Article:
In addition to neurocognitive testing, all three populations were evaluated for functional status with the Karnofsky performance status scale [27]. Participants were screened for dementia using the International HIV Dementia Scale (IHDS) [24]. Total scores range from 0 to 12 with a score ≤ 10 being 80% sensitive and 55% specific for HIV dementia. Depression was assessed using the Center for Epidemiologic Studies Depression (CES-D) Scale [28], which ranges from 0 to 60. Higher scores correspond with increased chance of depression, and a score of 16 or greater has good sensitivity and specificity for identifying clinical depression [29, 30]. All enrolled participants who completed baseline neurocognitive testing were included in the analyses.

Data analysis

Data were analyzed using STATA/IC version 9.2 (StataCorp, College Station, TX, USA) and are available online in a supplemental file (Additional file 2). Participants who initiated the neurocognitive tests but were too sick to complete all tests attempted as many neurocognitive tests as possible and skipped the remainder. For each skipped/uncompleted test, participants were assigned a value of −2 standard deviations below the cohort mean for that test, as has been done previously [14]. Comparisons of variables among populations were made using unpaired Student’s t-tests, Mann-Whitney U tests, and chi-square tests as appropriate. Linear regression was used to identify factors associated with QNPZ-8 score. Comparisons of neurocognitive performance over time were made using paired t-tests of Z-scores.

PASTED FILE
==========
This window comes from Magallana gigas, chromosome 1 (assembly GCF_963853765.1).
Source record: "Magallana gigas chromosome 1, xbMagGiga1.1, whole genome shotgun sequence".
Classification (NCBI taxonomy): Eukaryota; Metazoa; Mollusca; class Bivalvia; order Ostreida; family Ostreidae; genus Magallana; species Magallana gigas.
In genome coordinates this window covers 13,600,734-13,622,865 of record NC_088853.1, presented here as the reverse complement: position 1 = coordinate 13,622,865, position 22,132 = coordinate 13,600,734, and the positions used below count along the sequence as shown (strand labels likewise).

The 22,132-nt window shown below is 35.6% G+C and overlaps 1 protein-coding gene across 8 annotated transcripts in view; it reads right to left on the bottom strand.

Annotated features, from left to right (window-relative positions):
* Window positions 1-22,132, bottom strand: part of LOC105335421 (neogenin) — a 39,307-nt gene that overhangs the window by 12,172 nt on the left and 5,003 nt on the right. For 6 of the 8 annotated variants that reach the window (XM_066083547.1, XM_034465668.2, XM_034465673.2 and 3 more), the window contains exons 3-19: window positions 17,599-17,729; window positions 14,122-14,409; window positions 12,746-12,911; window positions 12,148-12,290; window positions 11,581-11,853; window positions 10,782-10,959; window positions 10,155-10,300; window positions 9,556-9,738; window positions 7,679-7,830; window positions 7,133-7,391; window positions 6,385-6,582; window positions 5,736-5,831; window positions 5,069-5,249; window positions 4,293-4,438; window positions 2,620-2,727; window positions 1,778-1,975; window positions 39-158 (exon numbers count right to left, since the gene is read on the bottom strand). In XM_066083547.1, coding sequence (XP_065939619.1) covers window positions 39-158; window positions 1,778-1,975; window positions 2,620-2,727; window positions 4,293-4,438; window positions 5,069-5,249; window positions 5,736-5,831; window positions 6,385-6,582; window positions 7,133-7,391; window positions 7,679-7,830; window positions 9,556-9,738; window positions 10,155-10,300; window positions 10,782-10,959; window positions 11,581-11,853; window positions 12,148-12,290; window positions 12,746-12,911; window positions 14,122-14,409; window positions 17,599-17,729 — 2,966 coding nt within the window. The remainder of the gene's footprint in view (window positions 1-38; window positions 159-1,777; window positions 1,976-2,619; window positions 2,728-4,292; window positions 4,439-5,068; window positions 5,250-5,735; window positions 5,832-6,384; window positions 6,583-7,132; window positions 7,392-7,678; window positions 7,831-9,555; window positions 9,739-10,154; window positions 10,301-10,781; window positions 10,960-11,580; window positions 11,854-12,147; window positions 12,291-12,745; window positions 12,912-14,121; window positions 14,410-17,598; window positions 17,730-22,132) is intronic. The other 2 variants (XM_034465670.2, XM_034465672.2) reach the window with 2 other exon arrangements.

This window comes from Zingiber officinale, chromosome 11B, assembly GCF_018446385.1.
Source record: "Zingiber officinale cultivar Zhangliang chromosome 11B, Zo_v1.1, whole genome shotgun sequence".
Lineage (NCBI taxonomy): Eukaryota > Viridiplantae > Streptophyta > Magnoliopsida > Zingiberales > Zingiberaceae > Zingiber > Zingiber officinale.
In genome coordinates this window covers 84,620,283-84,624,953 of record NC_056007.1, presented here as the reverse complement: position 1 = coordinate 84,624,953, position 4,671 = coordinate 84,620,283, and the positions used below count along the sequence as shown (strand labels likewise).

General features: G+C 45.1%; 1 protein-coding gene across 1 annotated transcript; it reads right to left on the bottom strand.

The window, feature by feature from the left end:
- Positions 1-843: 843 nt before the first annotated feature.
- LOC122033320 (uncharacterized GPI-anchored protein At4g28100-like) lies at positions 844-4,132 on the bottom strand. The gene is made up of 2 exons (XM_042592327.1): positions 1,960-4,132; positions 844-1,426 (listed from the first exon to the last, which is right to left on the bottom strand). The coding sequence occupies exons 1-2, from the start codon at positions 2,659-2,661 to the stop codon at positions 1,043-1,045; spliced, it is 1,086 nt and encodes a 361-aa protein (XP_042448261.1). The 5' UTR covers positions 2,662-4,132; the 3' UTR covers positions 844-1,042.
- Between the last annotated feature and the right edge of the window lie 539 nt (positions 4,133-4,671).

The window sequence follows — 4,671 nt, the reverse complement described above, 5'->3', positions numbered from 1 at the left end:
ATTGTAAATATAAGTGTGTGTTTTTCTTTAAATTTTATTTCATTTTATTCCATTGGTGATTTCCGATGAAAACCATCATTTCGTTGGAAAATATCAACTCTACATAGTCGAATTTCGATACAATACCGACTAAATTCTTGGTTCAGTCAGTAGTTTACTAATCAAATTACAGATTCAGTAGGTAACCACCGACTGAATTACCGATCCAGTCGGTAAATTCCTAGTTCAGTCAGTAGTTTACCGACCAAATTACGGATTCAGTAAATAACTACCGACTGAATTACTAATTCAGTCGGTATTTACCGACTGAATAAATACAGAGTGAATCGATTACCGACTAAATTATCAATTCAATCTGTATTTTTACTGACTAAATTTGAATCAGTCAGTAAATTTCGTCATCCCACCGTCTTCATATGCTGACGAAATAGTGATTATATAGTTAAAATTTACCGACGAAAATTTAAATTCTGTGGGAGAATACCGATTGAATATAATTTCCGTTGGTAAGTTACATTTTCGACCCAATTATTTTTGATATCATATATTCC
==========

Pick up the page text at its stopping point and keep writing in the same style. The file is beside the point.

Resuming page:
Results

Participants with asymptomatic cryptococcemia were slightly younger in age (median 31 years, interquartile range (IQR): 27–39 years) compared with participants with cryptococcal meningitis (36 years, IQR: 30–40) and HIV-infected controls (37, IQR: 32–41) (Table 1). There were significantly more women in the HIV control population (68% women) relative to patients with Cryptococcus infection. Median education level ranged from 7 to 8 years in the three groups. CD4 count, Karnofsky score, CES-D scale, and IHDS were variable among the three groups. Participants with cryptococcal meningitis had the lowest median CD4 count (17 cells/μL, IQR: 7–79), the lowest median Karnofsky score (60, IQR: 50–70), the highest proportion of participants with IHDS < =10 (92%), and the highest median scores for depression (CES-D: 23, IQR: 16–30). At the other end of the spectrum, the HIV-infected controls had the lowest proportion with IHDS < =10 (66%), the lowest depression scale scores (CES-D: 9, IQR: 5–17), highest Karnofsky performance score (90, IQR: 90–90), and significantly higher median CD4 counts (233 cells/μL, IQR: 183–297) compared with the other two study populations. Overall, asymptomatic CrAg + participants fell in between the two populations and were notably more similar to cryptococcal meningitis survivors with regard to CD4 count (median 26 cells/μL, IQR: 9–59).
Table 1

Background and clinical characteristics of three study populations

 

Cohort A

Cohort B

Cohort C

  
 

Cryptococcal meningitis (N = 90)

Asymptomatic CRAG+ (N = 87)

HIV+ controls (N = 125)

  

N

% or Median

(IQR)

N

% or Median

(IQR)

N

% or Median

(IQR)

A vs B P-value

B vs C P-value

Age (years)

90

36

(30–40)

87

31

(27–39)

125

37

(32–41)

0.02

<0.001

Sex

90

  

87